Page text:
Wendy Lawton says, "When you make a choice to go it alone, some professionals could see it as a maverick attitude. Does it denigrate what a whole team brings to the process?"
Loner No More
I say, "Absolutely not!" Perhaps there are a few self-pubbers holed up in a mountainside cabin without electricity and running water, scrawling marks in longhand on parchment or impressing wedges on clay tablets, but as far as I can tell, indie authors flock to each other like swarms of hyperactive bumblebees in a field of wildflowers. The father of Self Publishing, J.A. Konrath, runs a blog, A Newbie's Guide to Self-Publishing, with ten thousand followers. He is a big proponent of teamwork and community. He donates thousands of hours of advice to new writers on how to market, hire cover artists, find editors, and social network and has the marketing success to show for it.
Talk me off the Ledge
Resources abound for the independent author. Need support for writing your first draft? There's the annual NaNoWriMo (National Novel Writing Month) sprint in November where team members can sign up, track their progress and cheer their friends on. Need critique partners and don't trust your mama to give you objective feedback? There's CritiqueCircle.com where writers help each other by earning and spending critique points. Need editing and book cover artwork? Professional editors and artists abound, willing to take work from an unknown writer without agent representation. Need friends to hold your hand and talk you off ledges? Indie authors congregate everywhere from Kindleboards.com to WorldLiteraryCafe.com.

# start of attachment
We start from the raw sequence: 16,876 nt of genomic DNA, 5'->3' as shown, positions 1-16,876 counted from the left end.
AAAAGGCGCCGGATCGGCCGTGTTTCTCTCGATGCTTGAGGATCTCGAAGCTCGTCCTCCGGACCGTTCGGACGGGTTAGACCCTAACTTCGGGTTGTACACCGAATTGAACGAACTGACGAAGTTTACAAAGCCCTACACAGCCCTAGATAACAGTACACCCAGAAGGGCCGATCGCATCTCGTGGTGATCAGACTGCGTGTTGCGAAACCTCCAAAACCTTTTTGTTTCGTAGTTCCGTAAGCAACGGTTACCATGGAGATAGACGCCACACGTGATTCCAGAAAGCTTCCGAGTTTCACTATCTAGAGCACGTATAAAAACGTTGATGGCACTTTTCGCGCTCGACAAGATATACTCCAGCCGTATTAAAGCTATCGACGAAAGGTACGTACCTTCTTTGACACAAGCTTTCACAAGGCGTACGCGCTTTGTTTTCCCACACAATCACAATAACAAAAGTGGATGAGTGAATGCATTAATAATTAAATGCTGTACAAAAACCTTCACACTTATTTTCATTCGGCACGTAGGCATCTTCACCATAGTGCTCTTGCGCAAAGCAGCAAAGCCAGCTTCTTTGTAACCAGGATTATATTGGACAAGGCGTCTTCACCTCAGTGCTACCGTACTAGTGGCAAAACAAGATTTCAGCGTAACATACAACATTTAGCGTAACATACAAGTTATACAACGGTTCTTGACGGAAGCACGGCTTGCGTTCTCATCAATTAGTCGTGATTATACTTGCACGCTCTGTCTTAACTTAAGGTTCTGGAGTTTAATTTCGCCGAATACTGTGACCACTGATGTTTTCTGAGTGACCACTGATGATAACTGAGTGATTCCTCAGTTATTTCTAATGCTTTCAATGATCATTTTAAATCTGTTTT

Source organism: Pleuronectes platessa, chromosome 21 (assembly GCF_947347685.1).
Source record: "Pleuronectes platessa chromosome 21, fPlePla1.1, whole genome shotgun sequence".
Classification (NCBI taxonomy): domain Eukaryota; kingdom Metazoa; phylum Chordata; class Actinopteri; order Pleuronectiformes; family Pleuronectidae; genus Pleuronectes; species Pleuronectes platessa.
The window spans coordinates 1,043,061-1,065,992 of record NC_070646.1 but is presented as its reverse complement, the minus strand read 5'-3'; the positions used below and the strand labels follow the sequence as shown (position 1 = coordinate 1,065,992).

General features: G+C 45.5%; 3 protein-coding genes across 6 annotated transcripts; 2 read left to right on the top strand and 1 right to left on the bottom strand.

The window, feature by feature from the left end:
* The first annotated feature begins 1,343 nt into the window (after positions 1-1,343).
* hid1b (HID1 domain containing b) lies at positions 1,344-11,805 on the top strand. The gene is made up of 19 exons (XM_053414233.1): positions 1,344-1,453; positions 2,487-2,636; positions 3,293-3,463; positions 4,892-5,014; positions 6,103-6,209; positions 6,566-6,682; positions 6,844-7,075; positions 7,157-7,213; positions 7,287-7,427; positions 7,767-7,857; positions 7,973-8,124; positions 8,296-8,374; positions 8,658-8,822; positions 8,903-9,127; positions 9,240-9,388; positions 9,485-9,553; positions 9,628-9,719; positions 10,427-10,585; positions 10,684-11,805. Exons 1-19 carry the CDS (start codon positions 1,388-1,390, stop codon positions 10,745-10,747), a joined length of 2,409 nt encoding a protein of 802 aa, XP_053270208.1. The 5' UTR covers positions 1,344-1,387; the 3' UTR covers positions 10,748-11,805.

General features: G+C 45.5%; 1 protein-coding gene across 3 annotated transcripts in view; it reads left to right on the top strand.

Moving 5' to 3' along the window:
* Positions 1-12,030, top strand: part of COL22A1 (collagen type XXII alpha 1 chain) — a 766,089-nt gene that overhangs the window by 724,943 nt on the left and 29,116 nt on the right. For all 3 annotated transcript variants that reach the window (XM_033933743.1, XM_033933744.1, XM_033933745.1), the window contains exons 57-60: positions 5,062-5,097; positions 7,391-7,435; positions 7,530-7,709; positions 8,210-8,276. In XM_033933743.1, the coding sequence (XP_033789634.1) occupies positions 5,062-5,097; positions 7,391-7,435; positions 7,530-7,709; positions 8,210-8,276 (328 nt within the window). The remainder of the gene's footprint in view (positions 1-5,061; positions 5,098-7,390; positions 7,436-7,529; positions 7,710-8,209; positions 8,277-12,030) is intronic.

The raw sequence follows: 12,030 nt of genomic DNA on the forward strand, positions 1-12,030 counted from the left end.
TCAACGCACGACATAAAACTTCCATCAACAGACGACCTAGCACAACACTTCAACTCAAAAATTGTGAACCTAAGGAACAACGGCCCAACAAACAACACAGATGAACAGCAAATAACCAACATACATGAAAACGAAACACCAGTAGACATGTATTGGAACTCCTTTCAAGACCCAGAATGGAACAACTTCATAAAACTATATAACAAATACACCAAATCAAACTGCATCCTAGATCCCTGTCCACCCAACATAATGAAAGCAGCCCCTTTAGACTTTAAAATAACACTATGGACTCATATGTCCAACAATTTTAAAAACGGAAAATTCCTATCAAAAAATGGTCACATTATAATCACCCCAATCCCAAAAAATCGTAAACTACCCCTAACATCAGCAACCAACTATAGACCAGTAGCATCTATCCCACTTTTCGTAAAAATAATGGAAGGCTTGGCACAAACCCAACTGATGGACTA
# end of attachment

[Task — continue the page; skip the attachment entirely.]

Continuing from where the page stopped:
Pulse on the Market
But what about marketing? True, a self-published author must do his own marketing and promotion. And for the most part, so does a traditionally published midlist author--unless he or she has the name recognition of Stephen King or J.K. Rowling. This is where self-published authors have an advantage.
During all the months of critiquing and social networking, a self-pubbed author has already built a network of relationships--real people she has connected with who went through the blood, sweat and tears of creating a full-length novel--people who have torn apart her work, and shared tears over a dead pet or attended an ice-skating event with. She has been sharing experiences, finding out what worked and what didn't work, and mostly what changed. Last year it was giveaways, this year it's Kindle Select and this month the thing to do is grouping Free days together for cross-promo.
There's Strength in Numbers
So how is an indie author to keep up with the trends and catch the wave of new social avenues? Join one or two groups and be active in them. One of the best is the WorldLiteraryCafe.com. Its mission is to promote great literature by bringing readers, authors, reviewers and bloggers together into a vibrant online community. Another one is the Indie Book Collective, a group more oriented towards marketing and promotion. Many more abound, but the key is participation. Better to stay close to a few groups than spread yourself amongst too many and fail to build meaningful relationships.
There has never been a better time to self-publish than the present, with all of the resources and wonderful people out there giving their time to lend a helping hand to a new author. So are indie authors loners or social butterflies? What do you think? Where are some of your favorite watering holes? Do you agree with "some professionals" that indie authors are bad bets for traditional agents because they are too used to having their own way?